Temporomandibular joint disorders (commonly referred to as TMD), have gained an unfortunate association with orthodontic treatment. Patients who suffer from TMD want to know whether their orthodontic treatment (even treatment they had in the past) could have caused their TMJ maladies. Orthodontists believe that the link between TMD and orthodontic treatment might be the biggest case of “fake news” ever to gain traction. The mechanics of TMD are still being studied, but here’s a brief history of TMD and the how the dispute arose over orthodontic treatment.
Temporomandibular joint disorders were first identified in 1934. Initially, doctors believed that tooth loss could cause TMD. As time progressed, orthodontic researchers expanded their ideas about the probable origins of TMD. Tooth loss was dismissed as both a cause and a contributor to TMD in the mid 1940’s. By the 1960’s, malocclusion – a misalignment of the top and bottom jaws – and other factors emerged as prime TMJ suspects. (Today, malocclusion is mostly off the hook, too.)
Brimm v Malloy: the TMD case heard ’round the world
The notion that orthodontic treatment causes TMJ problems arose in a court case from Michigan (Brimm v. Malloy) in 1987. A patient claimed that she began to experience pain in her temporomandibular joints following the commencement of orthodontic treatment. Experts agreed that the orthodontist’s treatment plan reflected standard orthodontic treatments of the time. The orthodontist removed the orthodontic appliances used to treat her condition and made a retainer. According to the patient, the retainer made the pain worse. The orthodontist referred the patient to an oral surgeon to extract the patient’s wisdom teeth.
Following the surgery, she complained that her situation was even worse. She now experienced clicking and locking of her joints, in addition to severe, unrelenting pain. Her attorney filed suit against the oral surgeon, claiming that the extraction used such force that it traumatized the patient’s temporomandibular joints. He also claimed that the orthodontist’s treatment had set the stage for a TMJ disorder, where none had existed before. The jury sided with the patient, and awarded her $850,000 in compensation for pain and suffering.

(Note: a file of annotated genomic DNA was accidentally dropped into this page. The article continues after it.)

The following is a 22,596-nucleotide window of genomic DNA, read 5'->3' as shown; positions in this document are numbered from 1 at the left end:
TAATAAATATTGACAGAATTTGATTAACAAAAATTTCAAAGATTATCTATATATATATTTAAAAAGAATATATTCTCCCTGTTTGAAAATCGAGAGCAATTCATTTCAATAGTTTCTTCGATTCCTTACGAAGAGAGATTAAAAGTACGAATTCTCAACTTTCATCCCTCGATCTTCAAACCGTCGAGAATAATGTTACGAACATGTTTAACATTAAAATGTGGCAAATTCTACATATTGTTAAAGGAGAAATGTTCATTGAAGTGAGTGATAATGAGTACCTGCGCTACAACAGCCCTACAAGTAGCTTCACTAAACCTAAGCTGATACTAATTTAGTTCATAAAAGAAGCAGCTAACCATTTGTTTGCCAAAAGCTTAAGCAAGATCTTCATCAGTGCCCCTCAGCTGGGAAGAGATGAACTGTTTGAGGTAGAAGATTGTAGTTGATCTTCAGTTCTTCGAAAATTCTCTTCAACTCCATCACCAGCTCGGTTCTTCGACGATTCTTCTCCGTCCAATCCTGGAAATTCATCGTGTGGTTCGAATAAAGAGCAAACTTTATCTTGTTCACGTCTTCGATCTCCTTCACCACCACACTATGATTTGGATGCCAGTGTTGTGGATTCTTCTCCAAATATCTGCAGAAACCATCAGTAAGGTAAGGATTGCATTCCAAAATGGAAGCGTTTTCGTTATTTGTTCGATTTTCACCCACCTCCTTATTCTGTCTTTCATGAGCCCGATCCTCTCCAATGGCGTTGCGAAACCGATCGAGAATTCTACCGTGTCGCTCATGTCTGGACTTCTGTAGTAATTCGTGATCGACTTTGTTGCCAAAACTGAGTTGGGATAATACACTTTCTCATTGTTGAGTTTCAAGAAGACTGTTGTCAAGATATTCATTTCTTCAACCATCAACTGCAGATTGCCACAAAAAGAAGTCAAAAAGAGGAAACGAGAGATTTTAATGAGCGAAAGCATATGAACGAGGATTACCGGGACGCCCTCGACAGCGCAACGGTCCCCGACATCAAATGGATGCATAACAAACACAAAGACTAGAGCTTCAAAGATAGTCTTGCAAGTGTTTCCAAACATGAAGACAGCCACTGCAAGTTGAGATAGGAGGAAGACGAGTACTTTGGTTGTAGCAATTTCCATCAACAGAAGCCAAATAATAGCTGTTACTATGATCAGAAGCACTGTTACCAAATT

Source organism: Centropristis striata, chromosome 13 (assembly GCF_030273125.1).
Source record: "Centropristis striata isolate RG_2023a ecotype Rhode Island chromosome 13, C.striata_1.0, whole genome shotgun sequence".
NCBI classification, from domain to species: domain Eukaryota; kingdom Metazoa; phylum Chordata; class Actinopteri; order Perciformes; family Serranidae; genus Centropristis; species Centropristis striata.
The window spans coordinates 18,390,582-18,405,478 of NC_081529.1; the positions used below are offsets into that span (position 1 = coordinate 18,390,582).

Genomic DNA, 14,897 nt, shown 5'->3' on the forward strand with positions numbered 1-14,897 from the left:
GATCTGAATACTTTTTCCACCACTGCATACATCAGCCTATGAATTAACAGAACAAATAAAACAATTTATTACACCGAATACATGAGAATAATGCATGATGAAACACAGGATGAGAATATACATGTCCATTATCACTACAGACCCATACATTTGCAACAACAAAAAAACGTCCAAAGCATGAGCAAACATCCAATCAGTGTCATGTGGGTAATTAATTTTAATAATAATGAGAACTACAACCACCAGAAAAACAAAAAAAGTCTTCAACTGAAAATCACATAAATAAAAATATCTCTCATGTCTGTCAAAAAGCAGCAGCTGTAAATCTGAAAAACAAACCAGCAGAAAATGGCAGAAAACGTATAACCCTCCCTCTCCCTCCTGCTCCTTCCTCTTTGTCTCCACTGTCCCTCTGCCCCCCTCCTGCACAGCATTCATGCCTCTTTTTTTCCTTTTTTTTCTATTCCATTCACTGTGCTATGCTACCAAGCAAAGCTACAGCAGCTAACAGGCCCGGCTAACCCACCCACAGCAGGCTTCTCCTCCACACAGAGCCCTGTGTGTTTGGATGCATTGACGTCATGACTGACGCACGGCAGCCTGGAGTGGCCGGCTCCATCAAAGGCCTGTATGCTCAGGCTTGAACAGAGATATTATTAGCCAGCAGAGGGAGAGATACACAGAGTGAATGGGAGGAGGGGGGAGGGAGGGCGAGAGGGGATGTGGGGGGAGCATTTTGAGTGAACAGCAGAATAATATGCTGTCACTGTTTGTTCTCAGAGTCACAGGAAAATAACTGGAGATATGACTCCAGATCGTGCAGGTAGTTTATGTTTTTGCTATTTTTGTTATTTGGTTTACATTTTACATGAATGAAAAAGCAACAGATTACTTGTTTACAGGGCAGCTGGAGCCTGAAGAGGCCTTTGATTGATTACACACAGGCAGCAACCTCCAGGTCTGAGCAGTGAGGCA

The decision literally rocked the orthodontic world. Few orthodontists (if any) believed that standard orthodontic treatment could possibly have caused a TMJ disorder. They especially disagreed with the plaintiff’s theory at trial of how such a thing could happen. The jury’s adverse findings triggered decades of research into the origins of temporomandibular joint disorders. Could orthodontic treatment possibly create a TMJ disorder?
The state of TMD research today
Today, thanks to the research that followed Brimm v. Malloy, we know there is no one specific cause of TMD. Many factors can combine to cause TMD. Additionally, the cause of some TMDs may lie beyond the jawline.
TMD patients have a higher incidence of other “systemic” conditions, including chronic fatigue syndrome, chronic headache, endometriosis, fibromyalgia, interstitial cystitis, irritable bowel syndrome, low back pain, sleep disorders, and vulvodynia. TMD patients experience these conditions much more frequently than the average person does. That leads researchers to believe that TMDs might be part of a broader condition, or perhaps even an autoimmune disorder.
Research shows that TMDs are much more complex than initially believed. The condition may be less about a patient’s anatomy and more about his or her genetics, environment, gender and behavior. For example, about 12% of the US population experiences some form of TMD. The majority of TMD patients are women. As the severity of symptoms increase, the ratio of affected women to men increases. Of those patients most severely affected by TMD, 90% are women. Further, the peak age of incidence of TMD is between 20 and 40 years of age. This means that most affected women are of childbearing age. These connections lead some researchers to believe that estrogens may play an important role in TMD.
TMDs and orthodontics
Although the “A-ha!” moment for TMD still eludes us, we do know that most orthodontic treatments neither cause nor correct TMD. This conclusion stems from millions of dollars and hundreds of thousands of hours of research over the 30+ years since Brimm v. Malloy. As healthcare professionals, our professional code of ethics demands that we always provide the highest quality of care to our patients. That code drives us not only to deliver high quality care, but also to seek out advances in treatment.
If you’d like more information about TMDs, or orthodontic treatment for yourself or a family member, please contact us at (503) 252-5567.
ABOUT ANGLE ORTHODONTICS
Angle Orthodontics provides orthodontic services for patients of all ages. We offer traditional orthodontic treatments, clear braces and clear aligner treatments.
16330 SE Stark St.
Portland, OR 97233